Guide to Anti-Apartheid Movements and Other Organizations Active in Opposition to Apartheid - VII

Notes and Documents
(Background Note No. 29)
by American Committee on Africa, United Nations Department of Political and Security Council Affairs Unit on Apartheid
New York, New York, United States
June 1971
Publisher: United Nations Department of Political and Security Council Affairs Unit on Apartheid
4 pages
The reports says at the request of the Special Committee on Apartheid, the Unite on Apartheid is collecting information for the compilation of a guide to anti-apartheid movements and other organizations actively engaged in campaigns against apartheid. This report contains information on the American Committee on Africa (ACOA). The report consists mostly of the text of a letter from the ACOA. The report says ACOA was organized in 1953 when the struggle for independence from colonial domination was gaining strength in Africa, for the purpose on supporting that struggle. South Africa has always been a primary concern. In started rallying public opinion with the Declaration of Conscience Campaign in 1957, and continued with an Emergency Conference following Sharpeville in 1960 and a 1962 Appeal for Action against Apartheid sponsored by Albert J. Lutuli and Martin Luther King, Jr. The question of economic and other support to the apartheid regime grew in importance. ACOA also supported the call for an international sports boycott and has been particularly active in respect to the Olympics and tennis. ACOA has supported the struggle in Angola. ACOA has also been active in connection with Namibia and Zimbabwe. ACOA issues fact sheets on territories in Southern Africa, and memoranda on specific issues and campaigns as they arise.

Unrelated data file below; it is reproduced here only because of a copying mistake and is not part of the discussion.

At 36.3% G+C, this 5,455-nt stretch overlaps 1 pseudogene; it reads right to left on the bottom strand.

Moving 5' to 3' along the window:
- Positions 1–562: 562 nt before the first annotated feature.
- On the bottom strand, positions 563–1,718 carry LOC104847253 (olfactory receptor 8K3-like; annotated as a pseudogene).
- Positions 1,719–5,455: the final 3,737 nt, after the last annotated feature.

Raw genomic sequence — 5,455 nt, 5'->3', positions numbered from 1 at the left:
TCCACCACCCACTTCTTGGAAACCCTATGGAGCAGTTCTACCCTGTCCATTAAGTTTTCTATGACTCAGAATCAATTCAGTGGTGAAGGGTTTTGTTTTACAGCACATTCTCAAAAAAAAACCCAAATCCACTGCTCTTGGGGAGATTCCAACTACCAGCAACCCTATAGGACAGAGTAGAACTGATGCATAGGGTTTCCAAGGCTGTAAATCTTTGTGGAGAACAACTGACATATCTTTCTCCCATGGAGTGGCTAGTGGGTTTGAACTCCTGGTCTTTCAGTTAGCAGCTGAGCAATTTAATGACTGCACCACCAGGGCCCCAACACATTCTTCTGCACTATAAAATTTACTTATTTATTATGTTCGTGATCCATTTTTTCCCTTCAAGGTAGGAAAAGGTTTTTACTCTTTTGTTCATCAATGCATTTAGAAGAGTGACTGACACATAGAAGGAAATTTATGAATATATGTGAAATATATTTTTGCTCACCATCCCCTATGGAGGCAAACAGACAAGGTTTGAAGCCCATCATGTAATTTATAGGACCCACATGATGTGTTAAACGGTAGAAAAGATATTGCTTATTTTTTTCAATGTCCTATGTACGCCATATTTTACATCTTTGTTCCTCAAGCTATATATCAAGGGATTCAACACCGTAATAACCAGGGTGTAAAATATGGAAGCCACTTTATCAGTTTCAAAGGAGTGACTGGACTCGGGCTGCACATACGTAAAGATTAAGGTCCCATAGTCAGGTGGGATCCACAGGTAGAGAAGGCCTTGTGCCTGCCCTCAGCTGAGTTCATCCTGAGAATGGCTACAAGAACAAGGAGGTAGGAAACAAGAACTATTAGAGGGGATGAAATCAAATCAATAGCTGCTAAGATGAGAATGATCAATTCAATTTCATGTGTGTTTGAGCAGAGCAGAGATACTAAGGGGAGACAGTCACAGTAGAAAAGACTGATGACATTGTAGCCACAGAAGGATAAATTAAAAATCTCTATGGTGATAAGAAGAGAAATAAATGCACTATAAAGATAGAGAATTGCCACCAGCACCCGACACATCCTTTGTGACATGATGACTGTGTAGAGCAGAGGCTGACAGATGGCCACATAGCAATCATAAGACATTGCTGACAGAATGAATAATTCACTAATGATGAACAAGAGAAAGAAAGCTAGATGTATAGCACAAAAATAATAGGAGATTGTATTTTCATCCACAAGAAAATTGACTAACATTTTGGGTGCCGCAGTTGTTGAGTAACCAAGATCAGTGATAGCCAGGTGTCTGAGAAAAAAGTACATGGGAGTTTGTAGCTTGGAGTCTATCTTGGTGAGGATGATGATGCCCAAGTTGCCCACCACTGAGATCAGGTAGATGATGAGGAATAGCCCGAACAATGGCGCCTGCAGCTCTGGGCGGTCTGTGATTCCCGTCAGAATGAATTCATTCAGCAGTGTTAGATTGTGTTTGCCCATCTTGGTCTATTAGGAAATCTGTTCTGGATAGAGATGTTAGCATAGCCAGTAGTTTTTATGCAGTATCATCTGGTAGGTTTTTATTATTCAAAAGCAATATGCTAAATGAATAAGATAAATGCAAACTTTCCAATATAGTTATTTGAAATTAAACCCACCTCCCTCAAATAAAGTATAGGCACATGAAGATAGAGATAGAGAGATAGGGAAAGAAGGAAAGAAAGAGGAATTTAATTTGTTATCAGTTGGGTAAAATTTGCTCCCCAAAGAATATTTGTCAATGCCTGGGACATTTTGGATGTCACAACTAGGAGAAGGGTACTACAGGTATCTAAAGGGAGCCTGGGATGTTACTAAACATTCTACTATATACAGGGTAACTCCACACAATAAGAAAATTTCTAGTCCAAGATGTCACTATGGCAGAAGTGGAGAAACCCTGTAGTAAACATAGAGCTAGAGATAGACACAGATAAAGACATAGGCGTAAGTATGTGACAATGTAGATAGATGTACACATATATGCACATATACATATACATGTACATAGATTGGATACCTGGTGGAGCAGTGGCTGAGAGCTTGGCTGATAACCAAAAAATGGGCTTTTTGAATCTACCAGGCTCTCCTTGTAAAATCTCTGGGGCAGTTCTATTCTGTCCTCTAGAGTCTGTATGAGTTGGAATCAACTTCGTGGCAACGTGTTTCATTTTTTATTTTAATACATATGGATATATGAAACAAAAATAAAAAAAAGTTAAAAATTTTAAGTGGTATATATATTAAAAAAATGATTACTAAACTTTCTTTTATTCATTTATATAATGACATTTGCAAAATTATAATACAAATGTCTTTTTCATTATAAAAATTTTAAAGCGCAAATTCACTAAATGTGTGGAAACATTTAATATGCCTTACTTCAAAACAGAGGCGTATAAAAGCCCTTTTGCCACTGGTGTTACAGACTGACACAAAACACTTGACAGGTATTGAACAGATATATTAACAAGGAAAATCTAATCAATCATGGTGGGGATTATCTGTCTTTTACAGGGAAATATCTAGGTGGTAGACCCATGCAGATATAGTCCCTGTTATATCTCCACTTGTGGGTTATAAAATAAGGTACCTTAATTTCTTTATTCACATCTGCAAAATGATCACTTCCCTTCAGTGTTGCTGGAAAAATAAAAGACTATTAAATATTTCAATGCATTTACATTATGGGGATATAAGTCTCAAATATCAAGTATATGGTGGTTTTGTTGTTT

Used by permission Africa Action (successor to the American Committee on Africa).
Collection: Private collection of Richard Knight